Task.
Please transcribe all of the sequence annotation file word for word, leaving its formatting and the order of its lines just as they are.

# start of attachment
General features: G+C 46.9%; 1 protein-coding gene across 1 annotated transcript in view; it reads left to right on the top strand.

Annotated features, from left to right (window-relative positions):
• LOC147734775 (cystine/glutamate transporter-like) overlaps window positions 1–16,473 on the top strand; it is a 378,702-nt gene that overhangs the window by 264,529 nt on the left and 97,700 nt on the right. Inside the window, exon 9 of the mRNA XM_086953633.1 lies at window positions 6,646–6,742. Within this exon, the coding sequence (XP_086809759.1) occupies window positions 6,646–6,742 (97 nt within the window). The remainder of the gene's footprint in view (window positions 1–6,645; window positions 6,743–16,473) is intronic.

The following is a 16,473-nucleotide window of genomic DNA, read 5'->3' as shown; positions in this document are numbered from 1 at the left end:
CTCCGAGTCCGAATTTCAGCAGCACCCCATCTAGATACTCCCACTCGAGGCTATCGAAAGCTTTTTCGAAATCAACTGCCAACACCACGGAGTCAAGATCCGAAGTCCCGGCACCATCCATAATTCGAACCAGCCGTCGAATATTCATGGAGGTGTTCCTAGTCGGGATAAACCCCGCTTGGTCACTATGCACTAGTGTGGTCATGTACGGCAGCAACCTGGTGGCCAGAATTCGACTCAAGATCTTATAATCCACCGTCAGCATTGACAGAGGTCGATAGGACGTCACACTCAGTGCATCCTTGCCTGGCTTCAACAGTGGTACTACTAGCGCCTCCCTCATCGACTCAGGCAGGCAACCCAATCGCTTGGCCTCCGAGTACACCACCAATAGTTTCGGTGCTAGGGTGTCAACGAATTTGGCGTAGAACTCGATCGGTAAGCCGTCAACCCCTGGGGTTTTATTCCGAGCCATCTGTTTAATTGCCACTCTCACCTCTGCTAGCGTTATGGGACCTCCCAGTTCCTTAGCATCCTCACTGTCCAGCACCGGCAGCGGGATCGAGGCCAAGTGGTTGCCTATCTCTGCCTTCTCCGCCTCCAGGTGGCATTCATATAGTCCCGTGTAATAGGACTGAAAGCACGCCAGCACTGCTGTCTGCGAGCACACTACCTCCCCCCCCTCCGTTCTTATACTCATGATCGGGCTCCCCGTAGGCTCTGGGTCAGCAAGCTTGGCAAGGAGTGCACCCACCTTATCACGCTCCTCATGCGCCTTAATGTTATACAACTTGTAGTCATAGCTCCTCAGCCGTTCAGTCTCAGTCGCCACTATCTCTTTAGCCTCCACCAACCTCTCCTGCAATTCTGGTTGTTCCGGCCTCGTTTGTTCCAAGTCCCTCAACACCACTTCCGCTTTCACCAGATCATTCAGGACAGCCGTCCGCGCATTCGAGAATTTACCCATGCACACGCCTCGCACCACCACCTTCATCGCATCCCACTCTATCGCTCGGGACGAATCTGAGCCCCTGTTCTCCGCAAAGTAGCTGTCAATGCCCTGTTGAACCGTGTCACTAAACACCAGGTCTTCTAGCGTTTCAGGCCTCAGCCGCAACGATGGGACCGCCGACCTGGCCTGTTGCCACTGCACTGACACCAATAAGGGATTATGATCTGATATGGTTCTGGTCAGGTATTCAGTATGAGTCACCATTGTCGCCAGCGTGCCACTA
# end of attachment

General features: G+C 46.9%; 1 protein-coding gene across 1 annotated transcript in view; it reads left to right on the top strand.

Annotated features, from left to right (window-relative positions):
• LOC147734775 (cystine/glutamate transporter-like) overlaps window positions 1–16,473 on the top strand; it is a 378,702-nt gene that overhangs the window by 264,529 nt on the left and 97,700 nt on the right. Inside the window, exon 9 of the mRNA XM_086953633.1 lies at window positions 6,646–6,742. Within this exon, the coding sequence (XP_086809759.1) occupies window positions 6,646–6,742 (97 nt within the window). The remainder of the gene's footprint in view (window positions 1–6,645; window positions 6,743–16,473) is intronic.

The following is a 16,473-nucleotide window of genomic DNA, read 5'->3' as shown; positions in this document are numbered from 1 at the left end:
CTCCGAGTCCGAATTTCAGCAGCACCCCATCTAGATACTCCCACTCGAGGCTATCGAAAGCTTTTTCGAAATCAACTGCCAACACCACGGAGTCAAGATCCGAAGTCCCGGCACCATCCATAATTCGAACCAGCCGTCGAATATTCATGGAGGTGTTCCTAGTCGGGATAAACCCCGCTTGGTCACTATGCACTAGTGTGGTCATGTACGGCAGCAACCTGGTGGCCAGAATTCGACTCAAGATCTTATAATCCACCGTCAGCATTGACAGAGGTCGATAGGACGTCACACTCAGTGCATCCTTGCCTGGCTTCAACAGTGGTACTACTAGCGCCTCCCTCATCGACTCAGGCAGGCAACCCAATCGCTTGGCCTCCGAGTACACCACCAATAGTTTCGGTGCTAGGGTGTCAACGAATTTGGCGTAGAACTCGATCGGTAAGCCGTCAACCCCTGGGGTTTTATTCCGAGCCATCTGTTTAATTGCCACTCTCACCTCTGCTAGCGTTATGGGACCTCCCAGTTCCTTAGCATCCTCACTGTCCAGCACCGGCAGCGGGATCGAGGCCAAGTGGTTGCCTATCTCTGCCTTCTCCGCCTCCAGGTGGCATTCATATAGTCCCGTGTAATAGGACTGAAAGCACGCCAGCACTGCTGTCTGCGAGCACACTACCTCCCCCCCCTCCGTTCTTATACTCATGATCGGGCTCCCCGTAGGCTCTGGGTCAGCAAGCTTGGCAAGGAGTGCACCCACCTTATCACGCTCCTCATGCGCCTTAATGTTATACAACTTGTAGTCATAGCTCCTCAGCCGTTCAGTCTCAGTCGCCACTATCTCTTTAGCCTCCACCAACCTCTCCTGCAATTCTGGTTGTTCCGGCCTCGTTTGTTCCAAGTCCCTCAACACCACTTCCGCTTTCACCAGATCATTCAGGACAGCCGTCCGCGCATTCGAGAATTTACCCATGCACACGCCTCGCACCACCACCTTCATCGCATCCCACTCTATCGCTCGGGACGAATCTGAGCCCCTGTTCTCCGCAAAGTAGCTGTCAATGCCCTGTTGAACCGTGTCACTAAACACCAGGTCTTCTAGCGTTTCAGGCCTCAGCCGCAACGATGGGACCGCCGACCTGGCCTGTTGCCACTGCACTGACACCAATAAGGGATTATGATCTGATATGGTTCTGGTCAGGTATTCAGTATGAGTCACCATTGTCGCCAGCGTGCCACTA